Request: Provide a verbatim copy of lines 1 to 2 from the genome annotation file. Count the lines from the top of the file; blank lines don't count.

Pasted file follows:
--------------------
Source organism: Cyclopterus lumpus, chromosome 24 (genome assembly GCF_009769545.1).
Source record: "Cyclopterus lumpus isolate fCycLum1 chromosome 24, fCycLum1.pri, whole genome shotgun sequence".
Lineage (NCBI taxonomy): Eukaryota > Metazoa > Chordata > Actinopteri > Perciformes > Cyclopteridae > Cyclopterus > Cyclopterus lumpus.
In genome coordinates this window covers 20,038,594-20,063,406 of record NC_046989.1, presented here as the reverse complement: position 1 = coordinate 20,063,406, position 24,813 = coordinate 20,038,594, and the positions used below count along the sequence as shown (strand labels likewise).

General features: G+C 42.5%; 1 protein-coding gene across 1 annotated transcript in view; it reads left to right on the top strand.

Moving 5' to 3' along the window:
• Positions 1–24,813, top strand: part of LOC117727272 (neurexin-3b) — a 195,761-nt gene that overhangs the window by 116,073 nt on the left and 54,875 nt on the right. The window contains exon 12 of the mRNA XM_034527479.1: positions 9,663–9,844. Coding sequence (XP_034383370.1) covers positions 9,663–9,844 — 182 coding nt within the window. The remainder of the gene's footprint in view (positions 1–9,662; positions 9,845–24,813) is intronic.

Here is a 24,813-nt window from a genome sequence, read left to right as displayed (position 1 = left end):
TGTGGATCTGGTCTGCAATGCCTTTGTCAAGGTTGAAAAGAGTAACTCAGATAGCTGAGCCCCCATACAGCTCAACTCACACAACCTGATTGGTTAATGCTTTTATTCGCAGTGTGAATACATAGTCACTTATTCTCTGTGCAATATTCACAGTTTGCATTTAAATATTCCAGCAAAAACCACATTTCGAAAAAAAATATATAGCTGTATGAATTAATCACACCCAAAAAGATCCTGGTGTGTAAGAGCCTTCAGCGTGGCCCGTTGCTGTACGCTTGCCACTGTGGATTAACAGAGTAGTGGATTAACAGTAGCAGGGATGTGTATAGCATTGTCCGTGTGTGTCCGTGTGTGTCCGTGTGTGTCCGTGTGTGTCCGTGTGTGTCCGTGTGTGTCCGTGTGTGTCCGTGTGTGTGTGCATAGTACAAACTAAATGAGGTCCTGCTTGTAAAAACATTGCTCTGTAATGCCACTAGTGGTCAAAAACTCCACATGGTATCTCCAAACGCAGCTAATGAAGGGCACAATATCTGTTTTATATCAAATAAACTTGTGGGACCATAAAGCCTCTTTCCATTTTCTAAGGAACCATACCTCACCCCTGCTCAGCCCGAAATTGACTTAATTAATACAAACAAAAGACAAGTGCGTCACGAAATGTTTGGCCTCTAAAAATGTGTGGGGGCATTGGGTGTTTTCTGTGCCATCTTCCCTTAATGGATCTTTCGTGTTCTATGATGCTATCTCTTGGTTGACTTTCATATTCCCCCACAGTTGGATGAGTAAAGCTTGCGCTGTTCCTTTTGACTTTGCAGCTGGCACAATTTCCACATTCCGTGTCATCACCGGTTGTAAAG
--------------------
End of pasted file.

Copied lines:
Source organism: Cyclopterus lumpus, chromosome 24 (genome assembly GCF_009769545.1).
Source record: "Cyclopterus lumpus isolate fCycLum1 chromosome 24, fCycLum1.pri, whole genome shotgun sequence".